Gillian Siddall, president and vice-chancellor of Emily Carr University of Art + Design, reflects on her experiences as a female leader and gives advice for future generations of women.
What are the benefits to having women in leadership?
It is essential to have a diversity of perspectives in leadership roles, and that includes having women occupying those roles, ideally, in at least 50% of those roles. Young women need to see women in leadership roles so that they see possible pathways to leadership for themselves. Women leaders have a critical role to play in bringing forward strategies for addressing inequities experienced by women both locally and around the world.
In the university context, women are still under-represented in leadership roles, occupying only about 30% of presidential roles. While that figure demonstrates an increase in the representation of women as university presidents, most female presidents are at smaller universities, and currently only 2 women serve as presidents in the U15 group of universities. There is clearly some significant work still to be done to ensure more equitable representation of women and to address the underrepresentation of BIPOC leaders in these roles.
What do you think is the most significant barrier to female leadership?
Much has been published on the issue of gender under-representation in Canadian universities. In spite of the fact that more women than men are now graduating from university undergraduate programs, and now occupy about half of the professoriate, women are still underrepresented as full professors, although that number is also increasing. It would seem, then, that although the pipeline is improving in terms of qualified female academics to take on leadership roles, there are barriers to women reaching the level of president in particular. More needs to be done by search firms supporting presidential searches so that they truly invite and support female, queer and BIPOC candidates. Similarly, university boards need to be much more intentional about recruiting and retaining female, queer and BIPOC candidates.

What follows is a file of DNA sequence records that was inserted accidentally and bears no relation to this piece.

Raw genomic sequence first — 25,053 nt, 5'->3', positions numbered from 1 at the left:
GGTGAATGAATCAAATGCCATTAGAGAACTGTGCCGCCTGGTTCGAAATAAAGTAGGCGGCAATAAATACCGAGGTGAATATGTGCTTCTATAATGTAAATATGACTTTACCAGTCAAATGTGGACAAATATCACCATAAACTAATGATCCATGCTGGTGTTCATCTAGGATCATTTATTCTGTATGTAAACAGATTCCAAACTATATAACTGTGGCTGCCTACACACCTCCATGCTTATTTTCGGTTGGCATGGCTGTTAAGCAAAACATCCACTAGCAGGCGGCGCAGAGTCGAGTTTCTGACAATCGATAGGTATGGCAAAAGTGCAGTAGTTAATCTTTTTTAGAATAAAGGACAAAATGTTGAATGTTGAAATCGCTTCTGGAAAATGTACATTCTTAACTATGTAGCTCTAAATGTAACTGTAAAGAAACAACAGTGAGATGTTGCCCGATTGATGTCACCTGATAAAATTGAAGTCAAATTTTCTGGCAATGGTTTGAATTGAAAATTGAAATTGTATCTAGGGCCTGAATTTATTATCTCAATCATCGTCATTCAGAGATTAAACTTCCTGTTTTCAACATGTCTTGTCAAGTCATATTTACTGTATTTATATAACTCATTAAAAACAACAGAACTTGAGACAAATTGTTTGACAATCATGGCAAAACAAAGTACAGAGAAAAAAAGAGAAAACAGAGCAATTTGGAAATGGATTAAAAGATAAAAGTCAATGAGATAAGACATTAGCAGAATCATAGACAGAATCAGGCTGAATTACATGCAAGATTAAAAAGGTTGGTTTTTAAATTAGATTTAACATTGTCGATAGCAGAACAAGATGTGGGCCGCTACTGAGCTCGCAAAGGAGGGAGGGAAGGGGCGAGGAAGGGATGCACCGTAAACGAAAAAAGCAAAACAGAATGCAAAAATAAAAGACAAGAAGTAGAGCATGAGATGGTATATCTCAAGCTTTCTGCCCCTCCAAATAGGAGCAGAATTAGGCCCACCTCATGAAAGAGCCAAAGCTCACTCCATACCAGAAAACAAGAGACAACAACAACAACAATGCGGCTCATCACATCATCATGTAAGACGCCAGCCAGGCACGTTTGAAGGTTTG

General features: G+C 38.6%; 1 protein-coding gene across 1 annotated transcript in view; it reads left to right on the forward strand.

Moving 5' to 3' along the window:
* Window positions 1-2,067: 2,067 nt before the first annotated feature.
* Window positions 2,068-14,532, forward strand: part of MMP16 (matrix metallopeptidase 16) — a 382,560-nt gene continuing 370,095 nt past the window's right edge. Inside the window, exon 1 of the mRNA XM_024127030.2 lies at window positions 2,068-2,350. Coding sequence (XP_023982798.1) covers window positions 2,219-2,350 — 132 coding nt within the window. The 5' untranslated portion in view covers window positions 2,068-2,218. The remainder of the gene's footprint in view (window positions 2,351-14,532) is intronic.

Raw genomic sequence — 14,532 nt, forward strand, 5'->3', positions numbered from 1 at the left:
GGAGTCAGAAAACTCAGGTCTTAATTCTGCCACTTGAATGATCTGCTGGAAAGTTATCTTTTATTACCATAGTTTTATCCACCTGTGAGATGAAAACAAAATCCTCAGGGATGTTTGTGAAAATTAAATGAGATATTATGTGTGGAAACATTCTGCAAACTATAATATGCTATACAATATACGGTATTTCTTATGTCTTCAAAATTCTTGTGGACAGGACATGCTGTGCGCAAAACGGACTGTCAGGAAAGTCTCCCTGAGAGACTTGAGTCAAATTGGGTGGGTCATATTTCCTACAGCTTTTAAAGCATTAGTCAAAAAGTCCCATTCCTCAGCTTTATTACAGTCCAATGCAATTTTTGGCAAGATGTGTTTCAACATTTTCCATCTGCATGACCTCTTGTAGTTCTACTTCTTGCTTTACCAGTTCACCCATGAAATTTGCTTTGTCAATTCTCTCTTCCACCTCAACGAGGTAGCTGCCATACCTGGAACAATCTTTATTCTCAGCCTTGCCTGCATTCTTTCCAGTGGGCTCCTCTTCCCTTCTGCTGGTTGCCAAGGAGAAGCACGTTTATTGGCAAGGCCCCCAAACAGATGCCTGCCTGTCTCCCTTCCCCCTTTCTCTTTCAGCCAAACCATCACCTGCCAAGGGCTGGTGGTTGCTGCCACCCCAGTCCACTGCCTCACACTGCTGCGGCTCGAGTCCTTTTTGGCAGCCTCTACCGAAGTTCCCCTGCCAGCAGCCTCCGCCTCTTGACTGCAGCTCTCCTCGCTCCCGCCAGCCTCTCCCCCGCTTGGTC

How do you balance career, personal life and interests? Is balance possible?
Making time for your personal life is challenging but essential. It is so important to make time for family and friends, and to engage in activities that take your mind out of the workplace—try to include some exercise in your day, as well as things that make you happy, such as making music, cooking or reading. If you have moved to a new location to take up your leadership role, find activities that allow you to meet people and make new friends outside of the university.
What advice would you give to the next generation of female leaders?
To the next generation of female leaders—you will do amazing work. Know that there is still a culture that normalizes differential treatment of women, and allow yourself to see the inequities even as you push against them and try to make cultural change. Pay close attention to the composition of your own team, and hire into those roles so that you increase the number of women, BIPOC, queer and people with disabilities. Doing that can have a huge influence on changing your institution’s culture and dismantling longstanding systemic barriers.
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Tagged: Equity, diversity and inclusion